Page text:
River Dad, Goodnight Moons

Each morning at Tappan Hill Kindergarten begins with a question posted outside the classroom door. The kids try to read the question and then answer it by sticking a Polaroid photo of themselves with their name on it in either the “Yes” or “No” column.

imagesIt’s a brilliant multi-tasking time-saver that both engages the child’s brain and takes classroom attendance. The question can be anything from “Did you bring lunch from home today?” to “Is there a Q in your name?” to “Do you love Mommy more than Daddy?”

Recently, when dropping off my daughter, I saw that the question was “Did somebody read to you last night?” My daughter grabbed her photo/identification card, slotted it in the “yes” column, and bounced into class without so much as saying goodbye. This was an easy question for her, as we’ve been reading to our kids every night since they were about three months old. Granted, they didn’t understand a word we were saying for the first few weeks, but by six or seven months, they were correcting our grammar and mocking my California accent.

As I turned to leave, I noticed the class-wide results of the question — nearly half of the kids had slotted their pictures in the “No” column. They could have been lying, but I started thinking about the notion that there might be kids out there who didn’t partake of this time-honored task. Then I wondered — Why not?

The first possibility that sprang into my head was one of access.

It’s quite possible that there are kids out there who don’t have a grandparent who believes in giving a new book at each and every gift-giving opportunity.

“Happy Yom Kippur! Here’s a book.”

“We’re not Jewish, Nonna.”

“Just take the book!”

So if relatives aren’t shoving crates of books into a child’s life, and the parents are spending their hard-earned paycheck on frivolous things like rent and food, where can a young boy or girl find access to the wonderful world of literature? I thought about it for awhile until I hit upon an idea.

There are these things called libraries.

Turns out, both the Warner Library in Tarrytown and the Irvington Library have fantastic children’s sections. Any Village resident can sign up, get a library card, and take books home for absolutely nothing. If you don’t know what books to check out, the librarians are there to rescue you. They literally leap at the chance to recommend books to people; it’s like a fetish of theirs.

But what if parents work long hours and don’t have the chance to hop down to the public library? Turns out, kids can do the heavy lifting for their parents without even leaving the comfort of their school! My daughter’s class visits the school library every week and each time they can bring home a new book. Just to make sure this wasn’t a Tarrytown/Sleepy Hollow thing, I checked in with Dows Lane Elementary in Irvington. They’ve got a library, too, and all the kids visit it regularly and take home books and everything — just like in the Tarrytowns! So, basically, if a child is enrolled in public school in Irvington, Tarrytown, or Sleepy Hollow, they have access to books.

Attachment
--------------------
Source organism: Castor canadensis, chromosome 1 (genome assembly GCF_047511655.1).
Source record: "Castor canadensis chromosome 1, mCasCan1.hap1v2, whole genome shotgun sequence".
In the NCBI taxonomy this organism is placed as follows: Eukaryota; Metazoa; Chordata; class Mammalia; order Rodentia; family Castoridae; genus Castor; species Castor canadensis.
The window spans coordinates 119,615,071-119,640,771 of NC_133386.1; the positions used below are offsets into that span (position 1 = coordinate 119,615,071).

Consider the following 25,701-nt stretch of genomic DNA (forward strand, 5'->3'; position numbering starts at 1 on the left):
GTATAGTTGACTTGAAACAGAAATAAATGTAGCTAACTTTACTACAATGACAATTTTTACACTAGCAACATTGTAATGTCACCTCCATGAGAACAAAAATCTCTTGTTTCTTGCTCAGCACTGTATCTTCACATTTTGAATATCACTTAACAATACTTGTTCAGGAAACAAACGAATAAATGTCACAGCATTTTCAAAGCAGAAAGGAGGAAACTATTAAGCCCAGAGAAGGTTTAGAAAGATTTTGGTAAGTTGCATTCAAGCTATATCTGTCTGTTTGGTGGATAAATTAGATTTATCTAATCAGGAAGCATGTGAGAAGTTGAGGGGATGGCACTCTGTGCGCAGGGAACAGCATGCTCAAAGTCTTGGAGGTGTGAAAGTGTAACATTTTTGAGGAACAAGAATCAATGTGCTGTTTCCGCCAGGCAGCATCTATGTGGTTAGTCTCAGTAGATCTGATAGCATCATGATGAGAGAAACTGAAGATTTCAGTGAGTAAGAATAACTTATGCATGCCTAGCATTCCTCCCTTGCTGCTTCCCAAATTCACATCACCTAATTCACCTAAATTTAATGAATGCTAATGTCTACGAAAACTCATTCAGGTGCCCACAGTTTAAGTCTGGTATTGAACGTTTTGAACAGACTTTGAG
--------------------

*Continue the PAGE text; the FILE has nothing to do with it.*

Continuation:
So if access isn’t the issue, why aren’t these kids getting read to?

It occurred to me that some parents might grow tired of the repetition. Children have the amazing ability to enjoy reading the same book, listening to the same song, or watching the same episode of Dora for weeks at a time, and this can cause some adults to bang their skulls against the countertop again and again in an attempt to get The Wiggles out of their head. Case in point — my daughter. We’ve been reading Goodnight Moon at the end of her reading time every night of her life for more than five years. Every. Night. I estimate around 1,900 times. Same damn book. I personally memorized it after about a week. My daughter had it down not long after. Yet we continue to read it, each and every night. Why, you ask? Well, aside from my obviously undiagnosed OCD, it’s become part of the ritual. We know the book so well now that we can play with it.

Experiment. I do voices. On Halloween, I read it as if it’s a creepy Edgar Allen Poe story.

"And goodnight to the little old lady whispering… HUSHHHHHHH. MUHAHAHAHA!"

My wife has perfected the talent of going through her mental list for the next day in her head while she reads aloud.

Reading to our kids has enabled me to experience (or in some cases re-experience) the marvelous world of Children’s Literature featuring The Brothers Grimm stories (the real ones, where bad guys wear scalding-hot leg irons or rip themselves in half), Mo Willems’ Pigeon, Eric Carle, Shel Silverstein, Dan Freeman’s Corduroy, and so many others. The first time through these new stories is always exciting for us both, and the eighteenth time through is still exciting to them. Truth be told, it wouldn’t matter if I read the phone book to my kids, ("Wibble. James S. 555-3737. Wibbslydell. Morgana E. 555-3838."

"Do the Z’s Daddy! Do the Z’s!") All that matters is that I’m in there, having that time with them.

So if you don’t already read to your kids, give it a shot. Tonight, instead of kissing them goodnight and closing the door, grab a book, or a magazine, or an instruction manual, hop onto their bed, and read to them. You don’t have to do voices. You don’t have to punctuate your reading with dramatic gestures or hand puppets. You don’t even have to like the book. Just read to them so they don’t put their picture in the "no" section in school.

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About the Author: David Neilsen